Peter Wolf grew up in the Bronx, New York surrounded by soul music, blues, and R&B. He’s best known as the former frontman for the J. Geils Band, but before he toured stadiums alongside the Rolling Stones and the Allman Brothers, Wolf had aspirations of becoming a visual artist. He attended fine art school on a scholarship at Tufts University in Boston, Massachusetts where he studied painting and roomed with the future director of Blue Velvet and Twin Peaks, David Lynch. Wolf followed his artistic calling in music in 1964 when he and some fellow art students including Stephen Bladd, who would become the drummer for the J. Geils Band, formed a semi-neo-punk soul and blues group called the Hallucinations. After gaining a following performing at nightclubs and small venues in Boston, the band played shows with big names such as the Velvet Underground, Howlin’ Wolf, Muddy Waters, John Lee Hooker, and Van Morrison. In the late 1960s, Wolf became WBCN’s first all-night DJ and garnered a reputation for fast-talking and interviewing popular rock, blues, and jazz artists who were on tour in Boston.
Wolf and Bladd joined the J. Geils Band in 1967 after hearing the band play and sparks flew. The band was formerly known as the J. Geils Blues Band, an acoustic blues trio that had also made waves in the Boston scene at the time, and consisted of the band’s namesake John Geils, a Southside of Chicago style slide guitarist, stand-up bassist Danny Klein, and harmonica wizard Richard Salwitz. With the additions of Wolf, Bladd, and keyboardist Seth Justman, the J. Geils Blues Band dropped the “Blues” and picked up an electric sound. Although they were no longer a blues group in name, the bandmates still shared a love and influence of the blues, jazz, and R&B. Wolf and Justman got to work co-writing songs together and the band produced what they would lovingly refer to as “the bathroom tapes,” a name that speaks for itself.
Amid the bell-bottom-wearing flower children and rise of hippie culture in the mid 1960s and early 70s music, the J. Geils Band gave their fans rock n’ roll infused with blues reminiscent of their parent’s old vinyl. The band released covers of songs such as “First I Look At The Purse” by The Contours and The Valentinos’ “Still Looking For Love” and opened for Black Sabbath and the Allman Brothers, but still hardly made a breakthrough on the sales charts. The J. Geils Band found themselves having a difficult time translating the dynamic sound and charisma of their live performances onto vinyl. Studio singles were only producing minor turntable hits, but everything changed for the J. Geils Band when they released their first live record in 1972, “Full House,” which served to name the band as notable in underground radio.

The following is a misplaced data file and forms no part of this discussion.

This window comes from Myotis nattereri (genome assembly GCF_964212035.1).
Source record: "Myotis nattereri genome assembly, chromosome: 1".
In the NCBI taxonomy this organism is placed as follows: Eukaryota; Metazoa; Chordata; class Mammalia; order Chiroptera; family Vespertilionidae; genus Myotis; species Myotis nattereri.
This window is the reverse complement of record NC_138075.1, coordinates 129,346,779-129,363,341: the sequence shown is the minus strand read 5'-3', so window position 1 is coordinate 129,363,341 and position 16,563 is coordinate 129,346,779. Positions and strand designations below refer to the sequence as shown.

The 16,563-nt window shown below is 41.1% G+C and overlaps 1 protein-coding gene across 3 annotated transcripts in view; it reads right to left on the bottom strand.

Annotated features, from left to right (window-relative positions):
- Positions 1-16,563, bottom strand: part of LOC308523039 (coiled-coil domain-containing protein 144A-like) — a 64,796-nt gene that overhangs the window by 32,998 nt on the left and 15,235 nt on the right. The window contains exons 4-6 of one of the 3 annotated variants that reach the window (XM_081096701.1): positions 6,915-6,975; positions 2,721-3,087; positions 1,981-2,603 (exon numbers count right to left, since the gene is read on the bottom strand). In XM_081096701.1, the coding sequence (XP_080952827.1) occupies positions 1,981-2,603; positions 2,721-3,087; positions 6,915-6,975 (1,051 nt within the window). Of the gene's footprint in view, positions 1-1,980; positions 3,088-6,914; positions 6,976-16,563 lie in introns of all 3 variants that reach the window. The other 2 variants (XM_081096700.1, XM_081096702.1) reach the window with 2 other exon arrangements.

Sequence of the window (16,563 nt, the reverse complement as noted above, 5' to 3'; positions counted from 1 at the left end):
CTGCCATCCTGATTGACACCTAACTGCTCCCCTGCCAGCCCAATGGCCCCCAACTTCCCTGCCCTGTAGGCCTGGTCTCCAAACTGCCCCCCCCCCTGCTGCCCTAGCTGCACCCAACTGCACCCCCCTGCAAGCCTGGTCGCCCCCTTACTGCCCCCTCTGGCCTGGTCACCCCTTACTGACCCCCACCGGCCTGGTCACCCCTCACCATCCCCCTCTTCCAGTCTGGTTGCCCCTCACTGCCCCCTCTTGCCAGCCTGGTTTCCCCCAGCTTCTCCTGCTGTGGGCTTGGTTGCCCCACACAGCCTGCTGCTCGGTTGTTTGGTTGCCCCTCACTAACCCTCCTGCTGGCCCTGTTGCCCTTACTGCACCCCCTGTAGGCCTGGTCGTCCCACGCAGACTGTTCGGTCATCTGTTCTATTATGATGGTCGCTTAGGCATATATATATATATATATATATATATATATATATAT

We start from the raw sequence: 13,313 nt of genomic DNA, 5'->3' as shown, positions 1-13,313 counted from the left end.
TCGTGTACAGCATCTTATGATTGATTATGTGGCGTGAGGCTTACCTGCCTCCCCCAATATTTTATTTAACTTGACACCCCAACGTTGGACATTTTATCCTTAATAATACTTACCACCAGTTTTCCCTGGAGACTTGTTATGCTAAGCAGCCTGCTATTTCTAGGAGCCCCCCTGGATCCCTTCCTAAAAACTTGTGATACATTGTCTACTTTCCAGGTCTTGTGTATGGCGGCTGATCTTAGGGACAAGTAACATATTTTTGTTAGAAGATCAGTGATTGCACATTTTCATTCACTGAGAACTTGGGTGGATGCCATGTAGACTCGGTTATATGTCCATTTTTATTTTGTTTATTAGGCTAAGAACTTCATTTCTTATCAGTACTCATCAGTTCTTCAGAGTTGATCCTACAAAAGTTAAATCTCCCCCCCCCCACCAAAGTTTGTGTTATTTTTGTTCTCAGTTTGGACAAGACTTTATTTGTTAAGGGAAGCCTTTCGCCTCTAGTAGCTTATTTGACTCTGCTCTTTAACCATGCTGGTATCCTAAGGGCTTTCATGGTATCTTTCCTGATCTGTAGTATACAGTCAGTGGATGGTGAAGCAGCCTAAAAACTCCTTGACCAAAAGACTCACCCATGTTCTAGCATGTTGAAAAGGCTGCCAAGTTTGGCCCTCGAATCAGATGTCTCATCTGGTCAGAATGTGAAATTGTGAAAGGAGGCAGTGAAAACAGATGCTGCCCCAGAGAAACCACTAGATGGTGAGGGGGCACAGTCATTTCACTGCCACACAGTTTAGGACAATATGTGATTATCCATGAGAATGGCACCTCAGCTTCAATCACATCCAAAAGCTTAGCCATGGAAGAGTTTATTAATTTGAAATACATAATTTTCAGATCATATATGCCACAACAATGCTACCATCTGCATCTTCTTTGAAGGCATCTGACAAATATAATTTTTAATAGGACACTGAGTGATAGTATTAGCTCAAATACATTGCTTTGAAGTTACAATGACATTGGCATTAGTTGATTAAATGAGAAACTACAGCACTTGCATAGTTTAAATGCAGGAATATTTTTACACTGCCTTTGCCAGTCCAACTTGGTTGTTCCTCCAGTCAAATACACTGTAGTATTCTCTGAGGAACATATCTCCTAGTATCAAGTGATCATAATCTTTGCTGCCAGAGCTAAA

The band continued to tour, garnering fans in the U.S. enamored by their wild stage-antics and energetic sound; their ace was live performance and Wolf took mainstage. Their first commercial success came with the release of their third album “Bloodshot” in 1973 featuring the single “Give It To Me.” The band got a taste of major success in the early 1980s with their ninth studio album “Love Stinks” which yielded the two top 40 hits, “Love Stinks” and “Come Back,” but the J. Geils Band’s claim to fame would prove to be the album that followed, “Freeze Frame.” The band’s tenth studio album featured the tracks “Centerfold,” which hit number one on the Billboard Hot 100 for six weeks, and the title track “Freeze Frame” accompanied by music videos that stayed in heavy rotation during the early days of MTV. Shortly after the J. Geils Band released their new wave pop hits Wolf quit the band, citing creative differences with his co-writer Justman. The band went on to record one more album with Justman as their lead vocalist then disbanded in 1985.
Wolf recorded his first solo album, “Lights Out,” in 1984 and has released six others since, collaborating with Aretha Franklin, Merle Haggard, Mick Jagger, Keith Richards, Little Milton, Wilson Pickett, Shelby Lynne, and Neko Case. The J. Geils Band reunited in 1999 for a reunion tour that included Wolf, which gave them a chance to bask in their fame together once more. The band played subsequent reunion tours and benefits in the years that followed and were nominated for the Rock and Roll Hall of Fame five times.
Written by Kelly Fletcher